Molecular and cellular mechanisms underlying neuronal differentiation; and generation of mouse models for human diseases.
Understanding how genes influence behavior, in particular how genetic variation contributes to disease susceptibility.
Basic and fundamental molecular mechanisms underlying human neurodevelopment and neurodegenerative disease.
Genetic basis of complex traits, particularly neurobehavioral disorders including bipolar disorder, schizophrenia, depression, and Tourette Syndrome.
Genetic and genomic sequencing technologies to pinpoint the precise molecular mechanisms in human brain that contribute to neuropsychiatric disorders.
Current research focuses on the molecular genetics, diagnostics, radiobiology, and treatment of children with ataxia-telangiectasia, a progressive neurological disease of children.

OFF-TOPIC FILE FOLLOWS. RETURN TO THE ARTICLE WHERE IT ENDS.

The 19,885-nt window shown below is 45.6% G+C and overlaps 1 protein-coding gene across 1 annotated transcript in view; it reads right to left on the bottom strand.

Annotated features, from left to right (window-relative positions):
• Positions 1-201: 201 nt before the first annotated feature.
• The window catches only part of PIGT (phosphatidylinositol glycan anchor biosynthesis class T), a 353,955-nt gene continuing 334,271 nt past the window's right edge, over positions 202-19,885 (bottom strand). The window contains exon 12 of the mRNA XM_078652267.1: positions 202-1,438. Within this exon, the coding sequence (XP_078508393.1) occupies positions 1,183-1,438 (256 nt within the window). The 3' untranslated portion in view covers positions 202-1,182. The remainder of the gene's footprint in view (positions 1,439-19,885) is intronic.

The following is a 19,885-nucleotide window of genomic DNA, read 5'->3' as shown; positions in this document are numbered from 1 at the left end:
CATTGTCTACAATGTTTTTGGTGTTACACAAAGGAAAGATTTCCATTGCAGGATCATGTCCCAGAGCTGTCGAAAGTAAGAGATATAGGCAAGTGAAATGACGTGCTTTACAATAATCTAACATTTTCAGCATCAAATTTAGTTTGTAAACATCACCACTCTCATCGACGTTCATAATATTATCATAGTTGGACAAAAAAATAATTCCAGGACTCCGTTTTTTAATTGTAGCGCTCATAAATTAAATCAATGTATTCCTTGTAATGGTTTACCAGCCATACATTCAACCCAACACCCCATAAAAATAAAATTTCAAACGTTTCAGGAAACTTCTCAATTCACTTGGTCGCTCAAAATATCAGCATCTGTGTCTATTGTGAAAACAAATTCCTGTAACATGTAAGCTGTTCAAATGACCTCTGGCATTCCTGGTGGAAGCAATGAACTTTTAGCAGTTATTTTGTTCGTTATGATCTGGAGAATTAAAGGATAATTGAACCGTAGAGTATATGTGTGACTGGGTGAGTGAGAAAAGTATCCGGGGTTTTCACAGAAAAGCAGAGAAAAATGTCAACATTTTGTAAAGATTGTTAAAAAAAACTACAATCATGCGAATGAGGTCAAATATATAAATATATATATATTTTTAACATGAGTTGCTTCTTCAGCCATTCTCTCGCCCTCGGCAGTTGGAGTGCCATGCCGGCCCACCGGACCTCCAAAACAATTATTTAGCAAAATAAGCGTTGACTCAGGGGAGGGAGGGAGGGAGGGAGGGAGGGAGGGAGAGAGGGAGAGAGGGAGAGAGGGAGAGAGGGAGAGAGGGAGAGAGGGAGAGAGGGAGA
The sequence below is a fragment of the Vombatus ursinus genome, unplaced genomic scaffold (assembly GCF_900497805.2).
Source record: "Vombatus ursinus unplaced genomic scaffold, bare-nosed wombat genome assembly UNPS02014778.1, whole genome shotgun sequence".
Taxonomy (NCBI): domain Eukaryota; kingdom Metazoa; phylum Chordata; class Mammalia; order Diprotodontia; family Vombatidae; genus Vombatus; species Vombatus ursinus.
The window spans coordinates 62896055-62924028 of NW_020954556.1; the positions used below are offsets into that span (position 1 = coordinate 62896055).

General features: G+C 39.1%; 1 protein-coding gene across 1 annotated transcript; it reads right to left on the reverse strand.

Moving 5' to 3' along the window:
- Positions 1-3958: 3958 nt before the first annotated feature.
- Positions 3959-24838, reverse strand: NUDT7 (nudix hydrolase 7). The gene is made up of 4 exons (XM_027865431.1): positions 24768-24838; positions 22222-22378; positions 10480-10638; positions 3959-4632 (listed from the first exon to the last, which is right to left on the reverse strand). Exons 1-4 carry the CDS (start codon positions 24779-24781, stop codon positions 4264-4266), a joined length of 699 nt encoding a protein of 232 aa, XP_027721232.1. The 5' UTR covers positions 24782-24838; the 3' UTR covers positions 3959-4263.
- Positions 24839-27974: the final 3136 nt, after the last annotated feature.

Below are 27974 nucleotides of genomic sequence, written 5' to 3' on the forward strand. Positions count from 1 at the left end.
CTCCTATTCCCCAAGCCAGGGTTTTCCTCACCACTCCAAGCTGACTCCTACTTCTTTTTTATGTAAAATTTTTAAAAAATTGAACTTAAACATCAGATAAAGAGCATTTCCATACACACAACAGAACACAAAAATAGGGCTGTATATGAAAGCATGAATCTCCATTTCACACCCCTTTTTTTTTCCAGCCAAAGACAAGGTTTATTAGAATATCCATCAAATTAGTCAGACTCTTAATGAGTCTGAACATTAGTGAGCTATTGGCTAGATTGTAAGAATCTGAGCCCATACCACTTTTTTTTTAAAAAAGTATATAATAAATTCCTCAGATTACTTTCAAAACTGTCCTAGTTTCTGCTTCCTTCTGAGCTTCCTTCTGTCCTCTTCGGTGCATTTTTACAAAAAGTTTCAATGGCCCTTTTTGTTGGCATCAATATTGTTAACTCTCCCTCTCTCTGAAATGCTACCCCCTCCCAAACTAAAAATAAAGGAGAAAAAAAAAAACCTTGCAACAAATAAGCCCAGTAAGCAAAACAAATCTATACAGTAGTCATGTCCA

The Geschwind laboratory focuses on integrating basic neurobiology, genetics, and genomics with translational studies of human diseases.
Primarily devoted to research and clinical care of hereditary retinal disorders, especially age-related macular degeneration, retinal dystrophies and other medical retinal conditions.
Regulation of gene expression in the human arginase system and arginase deficiency; role of arginase in cancer cell proliferation; technical and ethical aspects of molecular genetic screening; development of novel DNA diagnostics.
Develops statistical and computational methods for the analysis of human genetic and epigenetic variation in the context of complex human diseases.
Allelic Association Studies and Microarray Data Analysis.
Define prenatal ultrasound parameters in the osteochondrodysplasias, the molecular basis of musculoskeletal disorders, and the gene expression patterns in the skeleton.
Genetic Basis of Phenotypic Variation.
Formulation of statistical methods for analyzing the genetic basis of common diseases.
Statistical methods in biology and genomics, Sparse linear modeling and Bioinformatics.
Population genetics and genomics.
Dr. Luo is interested in developing and applying new genomic and genetic technologies to address long-standing questions in human diseases including the causal cell type(s) of diseases and the functions of non-coding genetic variants.